Cereal consumption and marketing responses by rural smallholders under rising cereal prices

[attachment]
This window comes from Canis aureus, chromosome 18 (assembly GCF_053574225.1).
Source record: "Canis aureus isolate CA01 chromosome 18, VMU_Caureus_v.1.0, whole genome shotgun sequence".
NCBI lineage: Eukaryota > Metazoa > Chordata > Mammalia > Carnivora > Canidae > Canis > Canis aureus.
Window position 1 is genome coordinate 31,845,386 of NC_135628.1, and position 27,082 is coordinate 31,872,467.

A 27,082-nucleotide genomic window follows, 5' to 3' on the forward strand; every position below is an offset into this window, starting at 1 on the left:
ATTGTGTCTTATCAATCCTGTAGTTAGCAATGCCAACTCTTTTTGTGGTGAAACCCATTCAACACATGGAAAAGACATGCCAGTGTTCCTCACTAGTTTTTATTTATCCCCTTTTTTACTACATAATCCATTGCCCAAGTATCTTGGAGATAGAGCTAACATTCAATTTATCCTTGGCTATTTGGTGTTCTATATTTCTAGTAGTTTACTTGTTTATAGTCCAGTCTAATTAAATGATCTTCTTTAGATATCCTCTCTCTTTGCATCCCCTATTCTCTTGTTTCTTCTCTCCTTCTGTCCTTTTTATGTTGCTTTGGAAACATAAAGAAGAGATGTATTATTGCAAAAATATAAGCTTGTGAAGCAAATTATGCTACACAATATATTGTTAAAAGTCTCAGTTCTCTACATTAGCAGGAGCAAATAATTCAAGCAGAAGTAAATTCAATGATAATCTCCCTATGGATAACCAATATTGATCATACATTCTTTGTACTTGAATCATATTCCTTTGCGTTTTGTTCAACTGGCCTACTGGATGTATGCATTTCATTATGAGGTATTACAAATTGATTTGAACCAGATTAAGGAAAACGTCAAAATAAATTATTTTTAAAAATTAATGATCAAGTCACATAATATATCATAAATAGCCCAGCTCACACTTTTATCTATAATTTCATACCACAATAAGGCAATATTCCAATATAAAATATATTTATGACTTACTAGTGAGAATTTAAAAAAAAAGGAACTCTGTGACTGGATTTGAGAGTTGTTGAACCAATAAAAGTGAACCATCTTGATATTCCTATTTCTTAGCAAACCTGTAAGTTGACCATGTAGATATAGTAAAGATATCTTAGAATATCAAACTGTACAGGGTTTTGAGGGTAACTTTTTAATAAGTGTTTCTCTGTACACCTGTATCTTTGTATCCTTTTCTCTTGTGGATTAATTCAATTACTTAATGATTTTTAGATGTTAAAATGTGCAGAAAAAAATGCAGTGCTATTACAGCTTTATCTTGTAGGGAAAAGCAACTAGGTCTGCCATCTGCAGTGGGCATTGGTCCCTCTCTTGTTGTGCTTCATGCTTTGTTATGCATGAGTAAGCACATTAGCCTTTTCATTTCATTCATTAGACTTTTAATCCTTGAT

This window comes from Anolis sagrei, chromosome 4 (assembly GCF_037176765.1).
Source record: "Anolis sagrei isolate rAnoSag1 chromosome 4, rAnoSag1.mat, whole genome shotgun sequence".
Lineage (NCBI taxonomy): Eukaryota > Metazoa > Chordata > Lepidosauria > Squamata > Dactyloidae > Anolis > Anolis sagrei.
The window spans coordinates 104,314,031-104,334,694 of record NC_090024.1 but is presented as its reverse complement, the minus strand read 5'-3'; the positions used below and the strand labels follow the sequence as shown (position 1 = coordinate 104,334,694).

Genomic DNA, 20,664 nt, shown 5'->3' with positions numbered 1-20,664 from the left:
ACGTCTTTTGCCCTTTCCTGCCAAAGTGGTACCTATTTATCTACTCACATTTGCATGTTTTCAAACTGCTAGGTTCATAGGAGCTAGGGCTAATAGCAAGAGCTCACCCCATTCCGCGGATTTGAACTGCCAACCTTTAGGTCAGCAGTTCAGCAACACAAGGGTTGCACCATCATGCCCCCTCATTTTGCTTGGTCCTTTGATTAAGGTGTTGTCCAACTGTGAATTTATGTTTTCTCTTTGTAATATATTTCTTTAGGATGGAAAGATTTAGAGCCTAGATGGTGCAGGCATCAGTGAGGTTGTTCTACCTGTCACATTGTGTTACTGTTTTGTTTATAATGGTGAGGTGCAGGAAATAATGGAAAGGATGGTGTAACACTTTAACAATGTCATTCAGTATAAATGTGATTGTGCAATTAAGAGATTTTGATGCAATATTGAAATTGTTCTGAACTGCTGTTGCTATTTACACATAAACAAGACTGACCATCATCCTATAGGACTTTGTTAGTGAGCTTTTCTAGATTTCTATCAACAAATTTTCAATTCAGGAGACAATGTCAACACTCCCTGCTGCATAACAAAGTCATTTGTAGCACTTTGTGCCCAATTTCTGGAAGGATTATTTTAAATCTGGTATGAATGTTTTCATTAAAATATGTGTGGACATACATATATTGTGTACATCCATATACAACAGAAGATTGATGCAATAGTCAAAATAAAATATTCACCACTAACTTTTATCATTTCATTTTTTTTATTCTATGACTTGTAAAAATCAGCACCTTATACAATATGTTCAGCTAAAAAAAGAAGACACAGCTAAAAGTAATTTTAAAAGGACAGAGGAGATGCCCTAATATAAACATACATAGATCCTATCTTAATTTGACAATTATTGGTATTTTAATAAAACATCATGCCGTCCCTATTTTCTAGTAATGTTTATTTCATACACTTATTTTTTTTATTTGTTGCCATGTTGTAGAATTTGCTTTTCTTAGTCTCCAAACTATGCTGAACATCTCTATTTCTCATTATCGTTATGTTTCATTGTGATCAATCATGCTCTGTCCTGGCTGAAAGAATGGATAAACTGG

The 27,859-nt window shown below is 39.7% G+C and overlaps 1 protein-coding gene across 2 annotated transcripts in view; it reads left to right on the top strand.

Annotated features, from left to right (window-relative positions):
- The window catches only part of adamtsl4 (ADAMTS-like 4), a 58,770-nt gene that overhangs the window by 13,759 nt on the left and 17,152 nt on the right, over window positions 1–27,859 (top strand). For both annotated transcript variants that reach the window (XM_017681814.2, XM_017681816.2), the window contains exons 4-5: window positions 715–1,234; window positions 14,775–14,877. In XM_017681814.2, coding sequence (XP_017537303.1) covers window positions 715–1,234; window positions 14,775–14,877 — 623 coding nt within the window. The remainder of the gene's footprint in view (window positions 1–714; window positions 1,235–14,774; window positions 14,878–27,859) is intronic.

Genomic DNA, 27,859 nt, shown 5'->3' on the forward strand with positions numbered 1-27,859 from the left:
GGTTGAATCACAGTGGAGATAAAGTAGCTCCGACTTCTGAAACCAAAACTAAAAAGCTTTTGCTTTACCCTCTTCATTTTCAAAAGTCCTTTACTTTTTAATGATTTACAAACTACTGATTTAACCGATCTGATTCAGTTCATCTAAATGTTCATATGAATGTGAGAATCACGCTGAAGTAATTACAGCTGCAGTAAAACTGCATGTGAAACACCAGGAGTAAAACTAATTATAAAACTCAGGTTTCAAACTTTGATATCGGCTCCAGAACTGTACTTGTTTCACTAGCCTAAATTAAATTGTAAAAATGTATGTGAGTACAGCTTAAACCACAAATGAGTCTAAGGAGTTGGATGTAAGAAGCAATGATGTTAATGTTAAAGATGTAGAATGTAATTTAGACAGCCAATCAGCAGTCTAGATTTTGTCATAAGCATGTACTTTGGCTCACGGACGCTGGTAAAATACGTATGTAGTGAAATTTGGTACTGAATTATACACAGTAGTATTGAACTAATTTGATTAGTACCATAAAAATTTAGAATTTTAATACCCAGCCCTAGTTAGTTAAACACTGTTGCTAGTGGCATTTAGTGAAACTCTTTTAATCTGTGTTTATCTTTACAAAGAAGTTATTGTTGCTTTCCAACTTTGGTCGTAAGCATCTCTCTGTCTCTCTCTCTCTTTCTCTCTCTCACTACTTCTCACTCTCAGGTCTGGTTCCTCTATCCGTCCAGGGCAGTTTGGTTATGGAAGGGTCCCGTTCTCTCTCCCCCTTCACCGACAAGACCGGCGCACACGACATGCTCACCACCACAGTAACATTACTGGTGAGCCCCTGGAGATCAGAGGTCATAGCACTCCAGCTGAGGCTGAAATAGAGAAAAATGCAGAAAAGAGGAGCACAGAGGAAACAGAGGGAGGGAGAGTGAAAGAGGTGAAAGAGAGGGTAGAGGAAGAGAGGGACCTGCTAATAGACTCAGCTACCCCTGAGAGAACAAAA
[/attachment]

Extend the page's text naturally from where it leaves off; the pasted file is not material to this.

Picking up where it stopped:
Purpose International commodity prices have escalated to an unprecedented level since 2008. Although commodity prices have declined recently, prices are still high compared to the pre-2008 levels. Combining this market phenomenon with Bangladesh Government’s Household Income and Expenditure Survey (HIES) data sets HIES 2005 and HIES 2010, and applying the seemingly unrelated regression (SUR) estimation process, the purpose of this paper is to examine paddy rice marketing, and the cereal and non-cereal food expenditure behavior of rural smallholders in Bangladesh under rising commodity prices. Design/methodology/approach This study uses information collected by the Government of Bangladesh and applies two-step Heckman-type selection model estimation procedure, first to estimate total rice production by the rice production self-sufficiency status of the household. Second, the study estimates the paddy marketing behavior by the households by their rice self-sufficiency status under rising commodity price regime applying SUR estimation process combing with Heckman’s selection model estimation procedure. Findings Empirical findings demonstrate that there was no positive assertion between higher paddy rice prices and paddy rice marketing by the rural smallholders. Rather, under the rising commodity price regime, smallholders significantly reduced consumption expenditure on high food value-enriched non-cereal food items to adjust to the market shocks. Research limitations/implications This is a Bangladesh-based case study. Individual country-level case studies should be conducted in order to generalize the findings of the present study. Originality/value The present study warns that the market volatility may discourage farm households to market their cereals more due to uncertain future. To the authors’ knowledge, this is the first attempt to explore the cereal marketing behavior of the farm households in Bangladesh under commodity price hikes by the rice production self-sufficiency status of the farm households.